Numerous studies have attempted to evaluate possible gender differences in the frequency of comorbid anxiety disorders and alcohol use disorders (AUDs). Population surveys consistently show that anxiety disorders are more common among women, whereas AUDs are more common among men (e.g., Hasin et al. 2007 Kessler et al. 1997 Lewis et al. 1996). To account for these baserate differences when estimating gender-specific comorbidity rates for anxiety disorders and AUDs in the National Comorbidity Survey, Kessler and colleagues (1997) used adjusted odds ratios (ORs). These analyses found that among alcohol-dependent men in the sample, 35.8 percent (OR = 2.22) had a co-occurring anxiety disorder, compared with 60.7 percent (OR = 3.08) among alcohol-dependent women. Moreover, not only did women in the study have an increased likelihood of independent anxiety disorders compared with men, but prior anxiety disorders also were more strongly predictive of later alcohol dependence among the women. Furthermore, a multisite trial in Germany demonstrated that anxiety disorders had a substantial influence on the course and severity of alcoholism in women (Schneider et al. 2001). Thus, in this treatment-seeking sample women who had an anxiety disorder reported an accelerated temporal sequence of alcoholism, including earlier onset of first drink, regular drinking, and incidence of alcohol withdrawal than women with no anxiety disorder.

One potential explanation for these findings is that the reasons for using alcohol may differ by gender. For example, women may be more prone than men to self-medicate for mood problems with substances such as alcohol (Brady and Randall 1999). Furthermore, empirical inspection of gender differences in stress-related drinking has shown that women report higher levels of stress and have a stronger link between stress and drinking (Rice and Van Arsdale 2010 Timko et al. 2005). Together, these results suggest that women may be more likely to rely on alcohol to manage anxiety.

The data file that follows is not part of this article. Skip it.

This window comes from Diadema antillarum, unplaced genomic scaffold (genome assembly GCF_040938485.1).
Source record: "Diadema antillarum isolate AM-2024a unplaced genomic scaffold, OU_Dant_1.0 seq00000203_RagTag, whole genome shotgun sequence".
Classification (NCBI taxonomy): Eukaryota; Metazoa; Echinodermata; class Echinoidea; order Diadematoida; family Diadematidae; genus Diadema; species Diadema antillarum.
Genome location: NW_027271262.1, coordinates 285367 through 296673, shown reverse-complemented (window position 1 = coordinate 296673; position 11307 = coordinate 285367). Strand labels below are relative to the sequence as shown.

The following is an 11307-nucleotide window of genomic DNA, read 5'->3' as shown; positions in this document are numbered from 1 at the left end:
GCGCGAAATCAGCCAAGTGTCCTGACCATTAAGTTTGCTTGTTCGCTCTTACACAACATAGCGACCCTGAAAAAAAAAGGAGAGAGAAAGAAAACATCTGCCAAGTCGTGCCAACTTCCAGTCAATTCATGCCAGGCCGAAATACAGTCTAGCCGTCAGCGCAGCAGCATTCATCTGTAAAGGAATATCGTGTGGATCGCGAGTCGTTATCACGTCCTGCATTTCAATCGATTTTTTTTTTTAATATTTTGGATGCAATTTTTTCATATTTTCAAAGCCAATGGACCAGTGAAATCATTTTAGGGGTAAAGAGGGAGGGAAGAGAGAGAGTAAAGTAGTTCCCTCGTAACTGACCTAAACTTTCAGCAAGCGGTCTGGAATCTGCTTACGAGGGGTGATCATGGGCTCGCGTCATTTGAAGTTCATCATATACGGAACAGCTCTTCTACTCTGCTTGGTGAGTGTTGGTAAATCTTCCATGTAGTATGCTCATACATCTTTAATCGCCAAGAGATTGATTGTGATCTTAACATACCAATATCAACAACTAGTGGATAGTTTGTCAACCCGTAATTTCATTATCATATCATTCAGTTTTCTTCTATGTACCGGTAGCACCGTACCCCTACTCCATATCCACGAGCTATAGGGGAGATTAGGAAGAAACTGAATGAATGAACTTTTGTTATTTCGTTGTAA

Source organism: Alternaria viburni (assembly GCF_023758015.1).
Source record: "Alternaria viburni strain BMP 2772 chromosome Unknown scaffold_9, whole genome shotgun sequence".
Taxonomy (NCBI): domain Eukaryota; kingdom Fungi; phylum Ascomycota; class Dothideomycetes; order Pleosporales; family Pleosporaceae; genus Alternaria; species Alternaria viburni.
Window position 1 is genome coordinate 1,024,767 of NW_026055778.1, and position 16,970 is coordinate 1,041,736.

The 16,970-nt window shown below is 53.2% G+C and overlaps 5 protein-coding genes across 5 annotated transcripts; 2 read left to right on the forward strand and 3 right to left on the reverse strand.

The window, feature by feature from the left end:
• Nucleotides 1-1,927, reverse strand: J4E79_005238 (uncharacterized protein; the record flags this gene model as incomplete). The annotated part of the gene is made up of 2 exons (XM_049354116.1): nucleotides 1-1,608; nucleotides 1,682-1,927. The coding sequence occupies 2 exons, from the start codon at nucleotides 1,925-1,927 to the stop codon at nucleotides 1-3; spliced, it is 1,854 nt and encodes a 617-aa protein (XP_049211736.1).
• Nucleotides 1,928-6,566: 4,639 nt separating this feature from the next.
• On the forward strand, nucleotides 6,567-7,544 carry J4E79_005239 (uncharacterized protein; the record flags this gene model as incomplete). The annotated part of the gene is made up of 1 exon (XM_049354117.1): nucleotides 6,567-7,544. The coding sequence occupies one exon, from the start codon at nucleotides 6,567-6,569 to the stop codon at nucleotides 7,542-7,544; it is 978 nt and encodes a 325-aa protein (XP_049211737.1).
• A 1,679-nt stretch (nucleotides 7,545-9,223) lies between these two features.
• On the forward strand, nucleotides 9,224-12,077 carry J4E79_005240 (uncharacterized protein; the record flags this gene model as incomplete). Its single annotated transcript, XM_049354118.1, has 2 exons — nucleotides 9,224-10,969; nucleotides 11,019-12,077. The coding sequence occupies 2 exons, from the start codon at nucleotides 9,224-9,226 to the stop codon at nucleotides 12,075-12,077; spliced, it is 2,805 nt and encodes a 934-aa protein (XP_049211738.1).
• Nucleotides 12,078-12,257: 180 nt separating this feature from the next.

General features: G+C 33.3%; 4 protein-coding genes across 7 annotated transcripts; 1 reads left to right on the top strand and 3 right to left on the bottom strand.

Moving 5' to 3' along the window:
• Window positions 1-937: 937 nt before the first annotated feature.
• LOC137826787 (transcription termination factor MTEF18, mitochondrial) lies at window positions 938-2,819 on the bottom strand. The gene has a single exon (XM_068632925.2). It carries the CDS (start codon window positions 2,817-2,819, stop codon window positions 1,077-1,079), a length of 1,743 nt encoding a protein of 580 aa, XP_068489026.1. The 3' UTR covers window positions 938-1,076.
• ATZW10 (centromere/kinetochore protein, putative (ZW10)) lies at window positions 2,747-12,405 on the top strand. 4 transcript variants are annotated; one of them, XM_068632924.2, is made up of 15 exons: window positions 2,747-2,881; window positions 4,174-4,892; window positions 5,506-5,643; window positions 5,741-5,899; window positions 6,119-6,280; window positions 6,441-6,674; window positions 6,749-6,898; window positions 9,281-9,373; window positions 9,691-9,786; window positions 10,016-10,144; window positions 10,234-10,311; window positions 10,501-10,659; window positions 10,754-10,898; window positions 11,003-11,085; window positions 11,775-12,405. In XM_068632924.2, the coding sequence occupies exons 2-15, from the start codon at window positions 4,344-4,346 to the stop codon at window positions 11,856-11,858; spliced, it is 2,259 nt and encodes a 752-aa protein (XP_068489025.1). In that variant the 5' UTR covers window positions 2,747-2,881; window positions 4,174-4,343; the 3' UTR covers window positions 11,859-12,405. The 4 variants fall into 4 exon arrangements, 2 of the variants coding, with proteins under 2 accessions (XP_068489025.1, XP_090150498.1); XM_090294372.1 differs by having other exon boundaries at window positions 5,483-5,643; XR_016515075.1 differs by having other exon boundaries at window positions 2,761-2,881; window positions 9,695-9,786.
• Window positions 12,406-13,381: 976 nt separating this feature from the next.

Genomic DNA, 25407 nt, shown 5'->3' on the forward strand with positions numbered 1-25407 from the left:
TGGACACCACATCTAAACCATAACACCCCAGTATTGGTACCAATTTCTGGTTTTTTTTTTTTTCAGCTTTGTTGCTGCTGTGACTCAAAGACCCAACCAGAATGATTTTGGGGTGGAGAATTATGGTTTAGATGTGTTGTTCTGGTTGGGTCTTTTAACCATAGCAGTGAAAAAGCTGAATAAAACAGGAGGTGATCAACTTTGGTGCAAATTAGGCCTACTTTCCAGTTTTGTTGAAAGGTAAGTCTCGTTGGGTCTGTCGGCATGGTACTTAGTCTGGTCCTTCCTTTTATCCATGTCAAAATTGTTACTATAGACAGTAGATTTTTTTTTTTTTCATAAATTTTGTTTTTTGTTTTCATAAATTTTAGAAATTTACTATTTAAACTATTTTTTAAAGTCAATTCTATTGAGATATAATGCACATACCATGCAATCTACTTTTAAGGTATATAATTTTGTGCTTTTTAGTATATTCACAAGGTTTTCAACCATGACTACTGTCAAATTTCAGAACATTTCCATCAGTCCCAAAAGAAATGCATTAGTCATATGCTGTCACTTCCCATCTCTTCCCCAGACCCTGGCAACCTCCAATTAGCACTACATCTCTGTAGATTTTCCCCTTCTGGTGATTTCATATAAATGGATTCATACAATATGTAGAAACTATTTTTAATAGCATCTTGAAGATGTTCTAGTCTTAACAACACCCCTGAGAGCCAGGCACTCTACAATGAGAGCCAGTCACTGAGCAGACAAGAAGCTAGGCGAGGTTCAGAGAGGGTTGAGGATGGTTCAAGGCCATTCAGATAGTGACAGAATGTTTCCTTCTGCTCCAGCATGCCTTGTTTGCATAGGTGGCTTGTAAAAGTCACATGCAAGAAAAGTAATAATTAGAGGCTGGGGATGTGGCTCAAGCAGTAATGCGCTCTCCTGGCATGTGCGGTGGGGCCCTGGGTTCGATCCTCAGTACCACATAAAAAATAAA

Anxiety disorders also may have a particularly detrimental impact on alcohol-focused treatment for women. This has been demonstrated in a series of studies evaluating the intersection of gender, social anxiety disorder, and treatment modality. Early work in this area from the Project MATCH sample revealed an intriguing interaction (Thevos et al. 2000). Specifically, whereas socially phobic men benefitted equally well from either cognitive�havioral therapy (CBT) or 12-step facilitation (TSF), women with social phobia fared less well if they were assigned to TSF. To shed light on the potential role of social anxiety in addiction treatment, Book and colleagues (2009) compared participants in an intensive outpatient program with high and low social anxiety on attitudes toward treatment activities. Members of the group with high social anxiety, who predominantly were female (71 percent), overall showed less treatment participation than did members of the comparison group. For example, they were less likely to speak up in group therapy, attend a 12-step meeting, or seek sponsorship within a 12-step group. A recent secondary analysis of alcoholics who were assigned to TSF in Project MATCH yielded findings consistent with and complementary to these observations, demonstrating that women with comorbid social phobia were 1.5 times more likely to relapse than noncomorbid women (Tonigan et al. 2010). In contrast, no differences in relapse rates were found among the men with or without social phobia in the study. Interestingly, socially phobic women were less likely than women without social phobia to obtain an Alcoholics Anonymous sponsor, which may help explain the poor outcomes for TSF among this subgroup.